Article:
To later generations, this ultra-cautious appr­o­ach suggested a lack of commitment to Indian freedom, a lack of nationalist ‘fire’. This verdict is wrong. What the pre-war leadership grasped was that India could only be united and free if the nation was built from the top down not the bottom up. That meant winning control of the legislature and then drawing the masses step by step into the ‘political nation’. Their model was obvious: it was Gladstonian liberalism which worked on exactly this principle. In the light of India’s later history, we might commend their wisdom but regret the impossibility of their plan ever working.


What the Congress leaders wanted was for the British to hand over control of the Indian legislature and the civil service without a struggle, because a struggle would damage the very institutions they valued so highly as the machinery for nation-building. But the British were never going to do so, partly because they denied the claim of the Congress to represent anyone but themselves, partly because they remained utterly confident in their power to repress any symptoms of political unrest. Before 1914, therefore, Indian politics was in a form of stalemate. 

The British had created a small public space in which representative politics could be practised. But it was carefully ring-fenced and the ‘exit’ closely guarded. However, almost as soon as the war broke out, the Congress leaders sensed a new opportunity. India’s loyal response, the dispatch of the Indian army to the Western Front and the Middle East, would create a political debt that the British would have to repay. They needed the vocal support of India’s public men to rally volunteers to the army and to soothe the resentment that India’s wartime mobilisation aroused—as prices rose, transport links became strained and taxes grew heavier.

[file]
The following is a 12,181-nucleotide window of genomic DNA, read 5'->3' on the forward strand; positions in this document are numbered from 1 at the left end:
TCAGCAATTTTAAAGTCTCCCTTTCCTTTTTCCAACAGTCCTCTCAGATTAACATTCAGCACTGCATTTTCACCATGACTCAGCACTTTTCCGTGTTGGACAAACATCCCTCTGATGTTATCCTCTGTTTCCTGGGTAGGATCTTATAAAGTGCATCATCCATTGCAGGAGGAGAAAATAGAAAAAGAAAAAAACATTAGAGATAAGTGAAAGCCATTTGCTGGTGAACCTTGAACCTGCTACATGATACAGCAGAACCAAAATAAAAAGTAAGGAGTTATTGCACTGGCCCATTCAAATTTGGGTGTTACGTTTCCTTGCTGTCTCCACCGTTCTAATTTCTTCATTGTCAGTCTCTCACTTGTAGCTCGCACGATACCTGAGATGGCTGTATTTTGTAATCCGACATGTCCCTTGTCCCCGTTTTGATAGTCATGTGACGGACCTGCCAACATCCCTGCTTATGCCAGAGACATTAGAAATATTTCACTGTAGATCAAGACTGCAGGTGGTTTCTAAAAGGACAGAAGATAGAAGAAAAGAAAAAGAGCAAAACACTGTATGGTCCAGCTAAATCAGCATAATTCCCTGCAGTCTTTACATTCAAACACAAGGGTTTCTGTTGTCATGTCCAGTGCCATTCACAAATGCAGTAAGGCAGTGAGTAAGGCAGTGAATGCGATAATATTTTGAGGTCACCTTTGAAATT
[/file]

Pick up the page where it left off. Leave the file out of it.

There was an old tradition in Britain’s Indian policy that London would lay down the outlines of any new constitution for India but leave the details to the experts—the Indian Civil Service. Montagu decided to take this bull by the horns. He came to India in 1918 to discuss a new constitution with the Viceroy, Lord Chelmsford, but really to persuade the Civil Service ‘barons’. Their reaction was cool, their obstruction Machiavellian. The outcome, much revised and amended, was the notorious scheme for ‘dyarchy’ in which elected Indian politicians would gain some limited executive power in the provinces (but not over finance or security) but none at all at the centre. After all the promises, it seemed to the most moderate of Congressmen a bitter betrayal. 

To make matters worse, with the ‘Rowlatt Act’ the British announced the continuation of the stringent coercive powers they had employed during the war against those suspected of treason. To many in the Congress, it seemed the end of the political road.


In fact the Rowlatt Act was symptomatic of a crucial new factor in the political game. During the war, the British had been alarmed by the fear of a Sikh conspiracy. But their real cause for anxiety arose from the fact that they were fighting a war against the Muslim power in the Middle East (the Ottoman Empire) with an army that contained many Muslims. To some of the most vocal ‘Young Muslims’ in India, this war was an outrage. The British reaction was to lock them up. With the end of the war, this ill-feeling might have been expected to fade. In fact it grew worse, much worse.